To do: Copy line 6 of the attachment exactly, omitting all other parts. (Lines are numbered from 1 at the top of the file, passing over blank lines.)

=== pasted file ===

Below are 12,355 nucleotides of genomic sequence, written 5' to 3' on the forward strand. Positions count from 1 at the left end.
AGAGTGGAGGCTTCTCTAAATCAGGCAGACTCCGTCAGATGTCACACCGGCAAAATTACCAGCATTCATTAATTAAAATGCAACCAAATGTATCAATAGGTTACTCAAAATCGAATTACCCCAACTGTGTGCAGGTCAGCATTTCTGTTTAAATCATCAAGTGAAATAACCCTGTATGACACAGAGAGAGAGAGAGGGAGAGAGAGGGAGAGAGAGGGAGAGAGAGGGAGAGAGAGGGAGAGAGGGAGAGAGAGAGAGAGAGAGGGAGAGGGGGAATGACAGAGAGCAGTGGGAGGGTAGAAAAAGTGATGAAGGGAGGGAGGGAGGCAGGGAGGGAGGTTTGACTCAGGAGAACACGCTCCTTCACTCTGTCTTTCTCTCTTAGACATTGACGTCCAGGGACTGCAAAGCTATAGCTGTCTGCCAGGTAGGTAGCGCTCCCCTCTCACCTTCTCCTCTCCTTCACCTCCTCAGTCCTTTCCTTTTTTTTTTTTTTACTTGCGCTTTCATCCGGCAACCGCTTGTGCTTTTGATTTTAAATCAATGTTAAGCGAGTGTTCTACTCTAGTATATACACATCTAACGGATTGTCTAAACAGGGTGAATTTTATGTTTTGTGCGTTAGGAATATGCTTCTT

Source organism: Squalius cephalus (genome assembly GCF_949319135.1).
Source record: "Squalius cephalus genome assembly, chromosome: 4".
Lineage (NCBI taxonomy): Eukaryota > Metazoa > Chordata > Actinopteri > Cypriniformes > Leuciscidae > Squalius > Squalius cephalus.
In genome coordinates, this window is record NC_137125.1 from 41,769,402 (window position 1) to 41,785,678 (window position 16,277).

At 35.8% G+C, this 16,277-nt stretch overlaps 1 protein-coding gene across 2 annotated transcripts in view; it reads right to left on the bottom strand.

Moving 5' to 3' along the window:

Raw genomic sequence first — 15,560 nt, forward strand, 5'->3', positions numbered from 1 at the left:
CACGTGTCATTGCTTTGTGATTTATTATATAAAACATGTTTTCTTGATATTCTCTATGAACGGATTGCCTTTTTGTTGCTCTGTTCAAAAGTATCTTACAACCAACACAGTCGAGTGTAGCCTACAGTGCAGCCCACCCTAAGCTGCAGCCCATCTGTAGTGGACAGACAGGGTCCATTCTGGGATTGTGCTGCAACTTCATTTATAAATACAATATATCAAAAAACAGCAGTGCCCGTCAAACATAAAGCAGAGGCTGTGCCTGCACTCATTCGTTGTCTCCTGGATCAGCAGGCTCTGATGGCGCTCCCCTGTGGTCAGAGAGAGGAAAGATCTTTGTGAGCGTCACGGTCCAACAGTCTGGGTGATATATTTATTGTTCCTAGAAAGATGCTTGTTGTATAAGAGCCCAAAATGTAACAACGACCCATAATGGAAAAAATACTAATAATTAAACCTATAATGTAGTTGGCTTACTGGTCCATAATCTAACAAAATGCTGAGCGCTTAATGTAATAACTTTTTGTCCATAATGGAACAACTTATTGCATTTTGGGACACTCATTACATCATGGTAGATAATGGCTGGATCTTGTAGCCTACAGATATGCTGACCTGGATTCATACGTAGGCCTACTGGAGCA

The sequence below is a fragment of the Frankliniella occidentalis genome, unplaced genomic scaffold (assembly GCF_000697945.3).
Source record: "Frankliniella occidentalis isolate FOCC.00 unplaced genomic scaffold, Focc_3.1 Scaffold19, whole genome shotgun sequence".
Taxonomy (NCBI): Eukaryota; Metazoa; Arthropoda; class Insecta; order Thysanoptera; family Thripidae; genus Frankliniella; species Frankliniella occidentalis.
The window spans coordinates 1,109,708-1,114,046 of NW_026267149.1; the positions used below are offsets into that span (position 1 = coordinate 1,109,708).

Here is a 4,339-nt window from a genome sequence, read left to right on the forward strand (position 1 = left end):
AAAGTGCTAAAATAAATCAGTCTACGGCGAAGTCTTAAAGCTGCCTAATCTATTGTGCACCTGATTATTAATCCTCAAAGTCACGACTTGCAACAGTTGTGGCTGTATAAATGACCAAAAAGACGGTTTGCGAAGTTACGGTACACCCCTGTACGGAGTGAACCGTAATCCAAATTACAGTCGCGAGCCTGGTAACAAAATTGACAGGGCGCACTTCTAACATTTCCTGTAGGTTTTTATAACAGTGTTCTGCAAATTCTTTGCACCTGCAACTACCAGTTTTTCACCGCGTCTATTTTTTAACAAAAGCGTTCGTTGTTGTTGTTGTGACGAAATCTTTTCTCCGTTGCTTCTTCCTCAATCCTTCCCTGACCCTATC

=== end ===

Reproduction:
In genome coordinates, this window is record NC_137125.1 from 41,769,402 (window position 1) to 41,785,678 (window position 16,277).